And when parole is not granted, a written statement of reasons for the denial is necessary. The main reason for such writing is "that it helps to assure that the Board's decision was not based on an erroneous assumption of fact." Sites v. McKenzie, 423 F. Supp. 1190, 1196 (N.D.W.Va. 1976); Childs v. United States Board of Parole, 371 F. Supp. 1246, 1248 (D.D.C.1973). This court agrees with the due process standards enunciated in Franklin v. Shields, supra, in that "such reasons should be clear and precise as possible, however, as a constitutional proposition such reasons need only be substantially related to the criteria found to be constitutionally requisite. . . The Board requires a large degree of discretion in exercising its judgment, and the court does not believe that a detailed narrative justifying the denial of parole is constitutionally required." Franklin v. Shields, 399 F. Supp. 309, 318-19 (W.D.Va.1975).
In following the standards set forth by the court in Franklin v. Shields, supra, this court finds that the procedure followed in the instant case of supplying general reasons which are substantially related to the parole decision criteria is constitutionally sufficient.
Furthermore, the fact that the Virginia Parole Board took the prisoner's (petitioner's) prior criminal record into consideration in determining his eligibility for parole was not, without more, a basis for concluding the Board had considered any prior unconstitutional convictions. See Wren v. U. S. Board of Parole, 389 F. Supp. 938 (N.D.Ga.1975).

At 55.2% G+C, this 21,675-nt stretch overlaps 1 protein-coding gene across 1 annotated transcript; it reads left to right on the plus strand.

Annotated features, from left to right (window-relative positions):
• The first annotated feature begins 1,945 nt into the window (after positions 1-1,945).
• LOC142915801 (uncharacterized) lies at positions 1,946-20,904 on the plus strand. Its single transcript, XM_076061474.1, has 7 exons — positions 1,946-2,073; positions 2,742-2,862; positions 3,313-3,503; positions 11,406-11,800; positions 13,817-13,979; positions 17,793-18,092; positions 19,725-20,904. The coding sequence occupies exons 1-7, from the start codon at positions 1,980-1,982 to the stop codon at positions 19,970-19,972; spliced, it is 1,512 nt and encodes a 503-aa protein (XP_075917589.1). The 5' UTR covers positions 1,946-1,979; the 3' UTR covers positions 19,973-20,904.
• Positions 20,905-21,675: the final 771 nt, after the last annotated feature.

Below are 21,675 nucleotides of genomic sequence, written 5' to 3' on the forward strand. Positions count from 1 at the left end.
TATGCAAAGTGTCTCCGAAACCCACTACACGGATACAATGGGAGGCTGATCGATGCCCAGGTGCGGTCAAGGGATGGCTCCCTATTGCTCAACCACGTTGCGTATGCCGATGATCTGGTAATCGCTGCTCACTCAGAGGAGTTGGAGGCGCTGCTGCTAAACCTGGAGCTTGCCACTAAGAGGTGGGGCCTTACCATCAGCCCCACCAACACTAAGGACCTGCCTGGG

Apparently, the petitioner is alleging that his prior felony conviction(s) are invalid, *185 and therefore cannot be considered by the Board. In the case of the United States v. Francischine, 512 F.2d 827 (5th Cir. 1975), cert. den. 423 U.S. 931, 96 S. Ct. 284, 46 L. Ed. 2d 261, that court held that the underlying validity of a conviction cannot be asserted as a defense in a probation revocation proceeding, and that a district court has jurisdiction to consider a petition for revocation of probation as if the underlying conviction were unquestioned, "until such time as the conviction has been judicially set aside." This court believes that this is the proper stance for a parole board when considering parole applications. The parole hearing in Virginia is not a formal trial. The Board members must be able to rely upon seemingly valid convictions. And until the alleged unconstitutional convictions are judicially nullified, their underlying validity cannot reasonably be an incremental factor in consideration of parole by the Board.
Accordingly, this court finds that the standards and criteria utilized by the respondents with respect to granting of parole are sufficient to satisfy the constitutional requirements of due process. For the foregoing reasons, the court concludes that the motion of the respondents to dismiss the complaint must be sustained.